Media literacy in 2016: Strategies to decipher what is real and what is fake news on your newsfeed

Nov 1, 2016

You’ve seen it in your newsfeed before and perhaps even clicked on it or shared it: a bogus “news” story related to the election. While Facebook and other social media sites have worked hard to limit the reach of such stories, some still seep through the cracks.

You’ll see headlines like, “Michael Moore Endorsed Donald Trump?”, “6,000 Muslims with Forged Papers Caught at Southern Border,” “Recording Captures Tim Kaine Yelling at His Mistress,”and “Trump Just Removed His Name from His Hotels Due to Plummeting Business?”

Snopes, a website dedicated to debunking such stories, gives a good summary of the internet’s worst offenders for production of such stories here.

But how does a normal person parse out what is real and what is fake? On Tuesday’s program, one week out from the election and as part of Media Literacy Week, we discussed media literacy and what you need to know about news sources to trust, especially in light of election season. 

Joining the program was Julie Smith, a media literacy educator and author of “Master the Media: How Teaching Media Literacy Can Save Our Plugged-in World” and Natasha Casey, professor of English and Communications at Blackburn College. 

Although news and political information is spread on more platforms in this day and age, Casey and Smith said that similar strategies still apply in thinking critically about media today, especially ahead of the election:

Julie Smith wrote the book "Master the Media: How Teaching Media Literacy Can Save you Plugged-in World."
Credit Kelly Moffitt | St. Louis Public Radio

“Every media message is constructed in some way, from camera angles, to lighting, to word choice,” Casey said. “These are all critical thinking skills you have to have. … Although the political climate might be ratcheted up a few notches this time around, those key questions and concepts will help people deconstruct them.”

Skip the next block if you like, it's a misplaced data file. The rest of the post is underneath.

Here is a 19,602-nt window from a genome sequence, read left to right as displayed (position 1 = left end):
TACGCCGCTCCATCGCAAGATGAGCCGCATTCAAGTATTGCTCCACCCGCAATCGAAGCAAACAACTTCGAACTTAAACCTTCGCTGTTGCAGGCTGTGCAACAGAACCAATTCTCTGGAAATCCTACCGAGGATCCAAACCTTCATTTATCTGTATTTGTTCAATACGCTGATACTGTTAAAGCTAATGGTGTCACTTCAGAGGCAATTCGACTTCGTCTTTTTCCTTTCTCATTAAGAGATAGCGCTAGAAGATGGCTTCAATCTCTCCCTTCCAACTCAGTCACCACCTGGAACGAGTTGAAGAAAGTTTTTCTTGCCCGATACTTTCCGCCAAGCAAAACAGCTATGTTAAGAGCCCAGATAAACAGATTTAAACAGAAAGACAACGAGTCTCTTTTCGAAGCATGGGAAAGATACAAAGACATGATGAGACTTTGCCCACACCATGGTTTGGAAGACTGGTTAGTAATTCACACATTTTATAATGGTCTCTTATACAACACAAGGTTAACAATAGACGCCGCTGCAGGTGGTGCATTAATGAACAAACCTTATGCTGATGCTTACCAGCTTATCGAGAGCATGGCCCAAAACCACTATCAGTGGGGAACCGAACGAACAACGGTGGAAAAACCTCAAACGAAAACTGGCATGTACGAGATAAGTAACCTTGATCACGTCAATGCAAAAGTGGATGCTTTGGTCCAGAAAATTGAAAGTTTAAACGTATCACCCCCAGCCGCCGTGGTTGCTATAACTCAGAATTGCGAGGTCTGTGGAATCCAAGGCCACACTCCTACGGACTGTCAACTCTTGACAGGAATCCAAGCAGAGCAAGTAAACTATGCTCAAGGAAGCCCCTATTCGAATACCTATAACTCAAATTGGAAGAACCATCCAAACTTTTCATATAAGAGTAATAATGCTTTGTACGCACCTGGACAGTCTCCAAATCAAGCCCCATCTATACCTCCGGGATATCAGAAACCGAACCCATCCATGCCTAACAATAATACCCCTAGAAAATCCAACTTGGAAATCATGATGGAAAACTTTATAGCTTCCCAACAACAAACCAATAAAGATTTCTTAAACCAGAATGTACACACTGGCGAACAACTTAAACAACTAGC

Here are some of the key questions you should be asking about pieces of media you consume:

  • Who is the sender of the message?
  • What is their motive or intent?
  • Who benefits from the message?
  • What tips and tricks do they use to get their message across?
  • Who is their intended audience?
  • What are they leaving out?
  • How could others interpret the message differently than you?

Social media sites, of course, have changed up traditional information delivery structures, but these considerations still apply. If it seems too good to be true, it probably is. The impact of changing information sources can be seen among millennials, typically thought of as “digital native” members of the population and older generations.

Natasha Casey is a professor of commnications at Blackburn College.
Credit Kelly Moffitt | St. Louis Public Radio